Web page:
When I was an engineering major at Georgia Tech, I learned how to program with if then statements. If then statements are the basic programming to execute a code. In real life, there is no simple “if then”. Most of people’s responses in life are more nuanced and based on an individual’s perspective, experience and identity. Unfortunately, some developers, hackers, and the like have translated if then statements as a code of conduct when dealing with people.
If a woman works in the tech startup community and attends a conference, then all jokes should be shrugged off?
If a person is offended, then should the offender be immediately fired?
If a man who has three kids loses a job, then wouldn’t the response be against the company who fired and not the company where the woman works?
If people online conclude that a woman is responsible for a man losing his job, then should rape and death threats and hate speech be launched immediately all over the internet?
If some people got their emails, then can a DDoS be faked?
If some tech blogs don’t include the rape and death threats in their reporting, then are they being irresponsible?
If tech startups lack essential human resources and public relations, then can they effectively handle situations like this?
If humans can’t treat humans with respect, then can we just program ethical robots to take over?
Thursday and Friday, I attended the Influencer10 conference which took place at 45 Bleecker. I really like the panel discussions which centered around influence. The first panel was about innovators and influencers. You can be inherently innovative, but can you be inherently an influencer. In my opinion, influencers are often more extroverted. They have to be out there for people to see them and be influenced by them.
Key Takeaways from Influencer10:
Digital literacy is incredibly important.
The more an influencer TRIES to influence, the less influence they actually have.
Be true to yourself.
If you can engage a core fan base, then you are rock solid.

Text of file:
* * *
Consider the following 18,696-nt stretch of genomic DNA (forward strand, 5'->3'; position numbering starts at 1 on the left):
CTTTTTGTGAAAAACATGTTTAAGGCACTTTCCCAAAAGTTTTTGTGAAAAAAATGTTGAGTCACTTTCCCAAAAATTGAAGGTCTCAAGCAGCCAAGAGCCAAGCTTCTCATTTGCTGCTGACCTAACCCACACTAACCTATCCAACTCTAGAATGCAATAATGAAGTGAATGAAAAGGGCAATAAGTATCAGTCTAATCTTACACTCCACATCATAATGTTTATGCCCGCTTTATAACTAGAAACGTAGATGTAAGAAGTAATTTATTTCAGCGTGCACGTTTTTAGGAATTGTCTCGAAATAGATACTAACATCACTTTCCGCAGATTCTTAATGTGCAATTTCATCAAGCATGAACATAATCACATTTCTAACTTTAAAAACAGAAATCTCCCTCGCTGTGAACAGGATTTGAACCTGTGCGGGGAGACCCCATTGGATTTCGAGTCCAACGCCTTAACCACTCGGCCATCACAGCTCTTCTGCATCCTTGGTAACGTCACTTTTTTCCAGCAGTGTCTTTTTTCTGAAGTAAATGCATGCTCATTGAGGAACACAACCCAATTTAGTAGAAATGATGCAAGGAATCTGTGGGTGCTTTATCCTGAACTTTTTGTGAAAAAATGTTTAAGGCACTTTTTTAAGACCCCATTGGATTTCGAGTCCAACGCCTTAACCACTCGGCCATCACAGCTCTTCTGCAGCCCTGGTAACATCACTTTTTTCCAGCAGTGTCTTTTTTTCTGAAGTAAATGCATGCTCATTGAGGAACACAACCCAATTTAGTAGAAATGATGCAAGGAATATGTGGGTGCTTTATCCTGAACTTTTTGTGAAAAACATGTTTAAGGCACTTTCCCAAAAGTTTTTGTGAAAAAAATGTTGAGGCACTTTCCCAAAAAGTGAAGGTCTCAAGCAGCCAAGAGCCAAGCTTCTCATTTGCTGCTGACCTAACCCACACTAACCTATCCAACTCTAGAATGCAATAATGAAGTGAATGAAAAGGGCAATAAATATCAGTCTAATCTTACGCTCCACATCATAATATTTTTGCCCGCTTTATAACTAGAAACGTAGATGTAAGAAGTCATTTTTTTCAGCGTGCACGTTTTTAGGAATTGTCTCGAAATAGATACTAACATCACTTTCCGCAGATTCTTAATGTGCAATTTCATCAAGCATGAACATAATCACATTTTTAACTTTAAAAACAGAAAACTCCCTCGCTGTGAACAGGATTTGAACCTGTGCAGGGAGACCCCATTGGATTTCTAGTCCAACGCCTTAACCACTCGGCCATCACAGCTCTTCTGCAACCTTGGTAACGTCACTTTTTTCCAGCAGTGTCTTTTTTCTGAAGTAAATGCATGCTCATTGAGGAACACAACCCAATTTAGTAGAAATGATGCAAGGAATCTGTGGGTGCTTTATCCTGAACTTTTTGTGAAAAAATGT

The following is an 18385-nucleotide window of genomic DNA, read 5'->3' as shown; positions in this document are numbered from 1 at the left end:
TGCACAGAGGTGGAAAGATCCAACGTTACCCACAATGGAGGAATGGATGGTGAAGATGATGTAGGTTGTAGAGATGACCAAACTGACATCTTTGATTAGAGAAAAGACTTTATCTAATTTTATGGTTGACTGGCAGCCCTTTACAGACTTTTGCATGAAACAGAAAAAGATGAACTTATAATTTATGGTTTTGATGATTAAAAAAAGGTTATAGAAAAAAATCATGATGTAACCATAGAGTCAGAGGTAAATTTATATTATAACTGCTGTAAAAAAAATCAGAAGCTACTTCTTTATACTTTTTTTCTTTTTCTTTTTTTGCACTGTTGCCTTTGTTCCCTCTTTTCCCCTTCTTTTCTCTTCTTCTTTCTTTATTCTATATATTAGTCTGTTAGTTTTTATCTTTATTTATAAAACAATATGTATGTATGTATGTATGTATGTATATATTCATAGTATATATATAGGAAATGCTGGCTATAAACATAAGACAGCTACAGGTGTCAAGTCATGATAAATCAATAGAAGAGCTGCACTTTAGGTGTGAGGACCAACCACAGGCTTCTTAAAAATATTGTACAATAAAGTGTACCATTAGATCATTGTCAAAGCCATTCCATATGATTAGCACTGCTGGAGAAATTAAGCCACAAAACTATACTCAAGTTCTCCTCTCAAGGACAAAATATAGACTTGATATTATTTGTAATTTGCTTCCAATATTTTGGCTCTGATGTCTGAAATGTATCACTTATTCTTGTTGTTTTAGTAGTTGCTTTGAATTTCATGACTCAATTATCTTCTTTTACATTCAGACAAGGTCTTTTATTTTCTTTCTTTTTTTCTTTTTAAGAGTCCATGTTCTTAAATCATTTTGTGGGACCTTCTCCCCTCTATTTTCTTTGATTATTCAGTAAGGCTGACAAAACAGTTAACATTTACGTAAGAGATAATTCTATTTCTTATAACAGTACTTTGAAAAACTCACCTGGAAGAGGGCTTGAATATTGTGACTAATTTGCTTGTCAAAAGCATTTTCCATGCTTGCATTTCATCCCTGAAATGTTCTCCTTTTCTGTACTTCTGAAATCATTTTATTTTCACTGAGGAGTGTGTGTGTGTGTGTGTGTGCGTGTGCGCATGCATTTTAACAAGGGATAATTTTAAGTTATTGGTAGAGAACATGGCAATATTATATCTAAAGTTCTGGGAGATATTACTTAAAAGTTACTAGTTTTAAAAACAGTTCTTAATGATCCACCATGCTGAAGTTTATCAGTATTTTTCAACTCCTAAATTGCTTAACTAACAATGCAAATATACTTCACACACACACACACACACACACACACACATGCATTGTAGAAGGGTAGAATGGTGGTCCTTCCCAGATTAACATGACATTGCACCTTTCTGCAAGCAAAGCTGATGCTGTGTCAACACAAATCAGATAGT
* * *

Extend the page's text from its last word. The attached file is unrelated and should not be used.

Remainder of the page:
Respect your digital self the same way you respect your personal self.
We are not monolithic.
I have been busy working on my career and business. Fourth quarter 2010 is going to be great. In October, I will be headed to Las Vegas for Blog World Expo. I will be speaking at Tech Munch Vegas on October 16th on the panel, Food Trends & Curating Flavors On The Web: How To Come Up With Great Content.
I am also planning on going to SXSW again next March. Please vote for my panel: Blogging & Social Media for Niche Audiences.
Two other unconferences on my radar is Pod Camp Philly and Lavish in Atlanta.
For some strange reason, I thought that the 140Conf was at 92YTribeca, not the 92nd Street Y. So I had schlep from the “Lower West Side” near the Holland Tunnel to the Upper East Side.
I got inside around 10AM to hear the end of Dan Harple’s presentation. He was talking about creating places and experiences. Gypsii.
Chris Lehmann excellent presentation about School 2.0. He is the principal of the Science Leadership Academy. Classes cannot be silos but lens to view the world.
Jeffrey Hayzlett, CMO at Kodak, and now famous for his appearance on Celebrity Apprentice. Regarding ROI for using twitter, Hazlett says “forget return on investment. it’s return on ignoring.”
Ivanka Trump was interviewed by Jeffrey Hazlett. “To develop your brand means you have to be extremely consistent.”
Chris Weingarten. His presentation/rant was great. “Firsties! The race to be first is the most insidious fucking Ebola virus to hit the internet. When clicks are your lifeblood, good writing dies. Don’t let math dictate your music choices. Don’t believe the Hype Machine.”
Andrea Syrtash used relationship advice to apply to Twitter relationships.1. Worry less about impressing others. Let others impressed you. 2. You can’t have intimacy without vulnerability. 3. People want to be challenged-not changed.”
Joan Walsh from Salon lead a panel on Twitter rules when talking about race. Follow a diverse group. Don’t use lazy words.
ElonJames.Don’t be a douchebag. If you write something, and makes someone uncomfortable, then tweet it.
Prof Blair Kelley.Tweet as you who are. Make sure you have the time. Always use evidence. Don’t use the word “racist” or “racism”.
Liza Sabater. Harness your inner asshole. Vocabulary matters. Use emoticons when being snarky.
You may have heard the expression, there is no free lunch. I never thought it would apply to a conference. I stopped taking notes after getting lunch at Effy’s Cafe and tweeted a little during the rest of the afternoon.